Economy, Business And Markets

Gov’t Supports Lower Deposit Rates

Gov’t Supports Lower Deposit RatesGov’t Supports Lower Deposit Rates

The administration supports the idea of decreasing deposit rates from maximum 22 percent now, said Mohammad Bagher Nobakht, the president’s adviser for supervision and strategic affairs.

It is the responsibility of the Money and Credit Council (MCC) to help set deposit rates, “a matter which heavily relies on the inflation rate,” he said at a news conference on Tuesday, news website Banker reported.

During the past years, it made perfect sense to increase deposit rates as inflation had also increased. However, given the fact that the inflation rate has decreased to about 16 percent, deposit rates also need to be adjusted accordingly, he said.

“The deposit rate ceiling cannot continue to stay at the current 22 percent,” the official noted adding that “the issue will hopefully be addressed in the MCC’s future meetings.”

On the same issue Esmaeil Lellahgani, CEO of Bank Saderat Iran, said that a clear figure cannot yet be announced for deposit rates. However, in line with the country’s economic conditions, the Central Bank of Iran (CBI) and the ministry of economic affairs and finance are technically assessing the matter.

Banks must provide the needed support and closely heed the technicalities put forth by the CBI for gradually decreasing deposit rates as such a measure will boost domestic production and benefit manufacturing units.  However, caution is necessary to ensure that decreasing deposit rates would not leave a sudden shocking affect on the economy, he warned, Financial Tribune’s sister news website Eghtesad News reported.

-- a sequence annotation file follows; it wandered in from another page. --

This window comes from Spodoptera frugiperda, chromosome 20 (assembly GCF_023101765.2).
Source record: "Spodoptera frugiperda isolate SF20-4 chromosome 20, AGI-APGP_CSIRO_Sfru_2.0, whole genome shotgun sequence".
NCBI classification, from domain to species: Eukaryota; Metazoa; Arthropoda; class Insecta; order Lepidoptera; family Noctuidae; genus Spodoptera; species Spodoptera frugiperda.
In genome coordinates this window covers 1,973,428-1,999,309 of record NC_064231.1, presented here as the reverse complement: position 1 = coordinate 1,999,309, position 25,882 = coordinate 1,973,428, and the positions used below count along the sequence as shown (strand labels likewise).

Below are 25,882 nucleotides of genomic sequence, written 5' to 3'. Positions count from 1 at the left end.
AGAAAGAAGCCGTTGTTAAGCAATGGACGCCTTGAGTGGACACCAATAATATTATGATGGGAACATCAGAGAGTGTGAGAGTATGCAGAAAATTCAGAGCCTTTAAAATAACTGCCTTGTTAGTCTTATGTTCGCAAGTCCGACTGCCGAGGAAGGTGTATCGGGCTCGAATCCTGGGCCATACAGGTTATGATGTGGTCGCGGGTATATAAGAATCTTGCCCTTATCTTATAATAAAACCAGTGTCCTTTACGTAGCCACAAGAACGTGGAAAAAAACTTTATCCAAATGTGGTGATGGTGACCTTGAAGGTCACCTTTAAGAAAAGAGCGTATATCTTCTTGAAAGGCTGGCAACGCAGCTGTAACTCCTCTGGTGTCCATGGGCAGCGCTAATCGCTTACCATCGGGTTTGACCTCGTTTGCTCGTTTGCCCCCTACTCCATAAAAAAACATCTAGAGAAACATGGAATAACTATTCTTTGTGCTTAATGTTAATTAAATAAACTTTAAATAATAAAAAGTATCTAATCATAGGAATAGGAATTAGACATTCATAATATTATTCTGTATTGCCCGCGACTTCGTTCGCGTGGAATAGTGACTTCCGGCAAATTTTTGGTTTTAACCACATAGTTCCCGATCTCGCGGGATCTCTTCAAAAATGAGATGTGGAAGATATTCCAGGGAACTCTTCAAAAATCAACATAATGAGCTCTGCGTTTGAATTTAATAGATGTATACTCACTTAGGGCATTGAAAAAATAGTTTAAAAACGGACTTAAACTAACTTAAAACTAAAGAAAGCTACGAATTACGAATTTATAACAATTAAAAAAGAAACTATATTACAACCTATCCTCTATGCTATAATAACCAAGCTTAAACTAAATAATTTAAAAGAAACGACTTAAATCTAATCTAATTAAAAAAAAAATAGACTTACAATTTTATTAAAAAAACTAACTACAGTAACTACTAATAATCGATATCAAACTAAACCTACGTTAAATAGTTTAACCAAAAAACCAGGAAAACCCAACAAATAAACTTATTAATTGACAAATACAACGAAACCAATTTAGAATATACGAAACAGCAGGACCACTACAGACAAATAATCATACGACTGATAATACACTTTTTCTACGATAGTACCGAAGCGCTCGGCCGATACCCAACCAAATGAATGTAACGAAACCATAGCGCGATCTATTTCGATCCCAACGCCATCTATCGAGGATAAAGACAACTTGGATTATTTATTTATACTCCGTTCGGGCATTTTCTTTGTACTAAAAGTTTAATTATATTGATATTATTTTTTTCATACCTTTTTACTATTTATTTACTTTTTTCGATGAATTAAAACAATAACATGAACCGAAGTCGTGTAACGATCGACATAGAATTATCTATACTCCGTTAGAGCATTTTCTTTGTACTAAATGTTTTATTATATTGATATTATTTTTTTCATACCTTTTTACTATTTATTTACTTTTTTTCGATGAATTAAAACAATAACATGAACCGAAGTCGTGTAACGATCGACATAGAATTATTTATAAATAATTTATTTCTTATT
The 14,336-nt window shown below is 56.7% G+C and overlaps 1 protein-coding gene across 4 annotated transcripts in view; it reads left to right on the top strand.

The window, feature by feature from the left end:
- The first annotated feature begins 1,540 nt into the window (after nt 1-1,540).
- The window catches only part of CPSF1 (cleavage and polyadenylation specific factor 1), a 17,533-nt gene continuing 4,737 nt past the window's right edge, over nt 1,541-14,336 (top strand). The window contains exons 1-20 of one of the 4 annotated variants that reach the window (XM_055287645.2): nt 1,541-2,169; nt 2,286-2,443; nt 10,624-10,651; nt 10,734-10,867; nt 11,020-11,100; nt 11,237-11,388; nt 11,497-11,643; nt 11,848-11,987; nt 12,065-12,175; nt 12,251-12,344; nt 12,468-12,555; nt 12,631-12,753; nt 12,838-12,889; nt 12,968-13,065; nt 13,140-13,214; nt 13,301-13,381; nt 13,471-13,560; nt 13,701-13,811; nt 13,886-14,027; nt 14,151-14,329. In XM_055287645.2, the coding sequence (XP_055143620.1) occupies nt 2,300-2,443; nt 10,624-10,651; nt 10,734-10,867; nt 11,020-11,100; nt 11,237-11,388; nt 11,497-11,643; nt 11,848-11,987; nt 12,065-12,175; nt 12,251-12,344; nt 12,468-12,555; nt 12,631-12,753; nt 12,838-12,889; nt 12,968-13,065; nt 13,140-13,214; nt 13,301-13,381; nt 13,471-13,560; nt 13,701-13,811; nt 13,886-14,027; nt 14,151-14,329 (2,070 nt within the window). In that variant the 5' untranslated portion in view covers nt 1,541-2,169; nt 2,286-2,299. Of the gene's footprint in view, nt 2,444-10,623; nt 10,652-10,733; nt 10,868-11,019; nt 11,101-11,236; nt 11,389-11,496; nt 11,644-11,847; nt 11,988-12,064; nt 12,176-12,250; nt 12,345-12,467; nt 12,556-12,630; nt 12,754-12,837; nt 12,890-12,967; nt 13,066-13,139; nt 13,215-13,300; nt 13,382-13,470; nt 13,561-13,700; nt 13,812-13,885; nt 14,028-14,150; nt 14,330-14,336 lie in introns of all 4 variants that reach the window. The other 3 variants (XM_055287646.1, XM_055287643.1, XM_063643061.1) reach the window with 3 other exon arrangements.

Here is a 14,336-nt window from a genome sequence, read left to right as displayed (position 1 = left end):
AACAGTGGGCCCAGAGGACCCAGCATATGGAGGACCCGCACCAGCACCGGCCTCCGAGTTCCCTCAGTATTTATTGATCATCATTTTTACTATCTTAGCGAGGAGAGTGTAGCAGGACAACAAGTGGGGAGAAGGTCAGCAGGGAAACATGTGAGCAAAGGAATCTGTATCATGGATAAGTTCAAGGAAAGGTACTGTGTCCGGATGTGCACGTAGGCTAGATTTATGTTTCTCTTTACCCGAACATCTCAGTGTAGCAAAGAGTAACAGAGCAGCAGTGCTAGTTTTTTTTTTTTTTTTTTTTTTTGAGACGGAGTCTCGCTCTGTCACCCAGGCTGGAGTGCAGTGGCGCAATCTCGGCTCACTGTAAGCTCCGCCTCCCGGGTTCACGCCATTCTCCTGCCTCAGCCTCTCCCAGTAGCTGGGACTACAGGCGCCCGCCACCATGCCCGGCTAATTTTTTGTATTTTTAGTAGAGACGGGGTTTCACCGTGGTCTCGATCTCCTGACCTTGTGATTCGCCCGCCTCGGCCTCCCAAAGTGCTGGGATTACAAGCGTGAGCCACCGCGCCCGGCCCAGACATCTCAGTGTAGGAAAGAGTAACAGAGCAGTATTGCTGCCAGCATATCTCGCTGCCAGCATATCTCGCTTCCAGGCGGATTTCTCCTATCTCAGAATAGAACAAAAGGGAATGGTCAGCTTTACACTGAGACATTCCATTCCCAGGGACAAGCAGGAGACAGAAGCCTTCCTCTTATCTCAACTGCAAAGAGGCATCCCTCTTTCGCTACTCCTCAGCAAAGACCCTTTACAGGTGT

Given the fact that most of the bank’s deposits come from people’s savings; decreasing deposit rates would mainly affect this group, the official further projected.

When the banking system makes a decision it is mainly to induce unity and benefit the entire banking system, he said. “However, a large part of the country’s liquidity is in the control of unauthorized credit institutions who fail to comply with the banking regulations on deposit rates. This has become highly problematic, especially that even banks follow in the footsteps of the institutions.”

Fortunately, with the closer supervisions of the CBI, these problems have receded, he said.

Officials have been pressing authorized and unauthorized financial institutions and banks in recent months to avoid offering higher deposit rates than those set by the regulator. Some institutions paid more than 22 percent, and in some cases up to 28 percent, in interest on long-term deposits.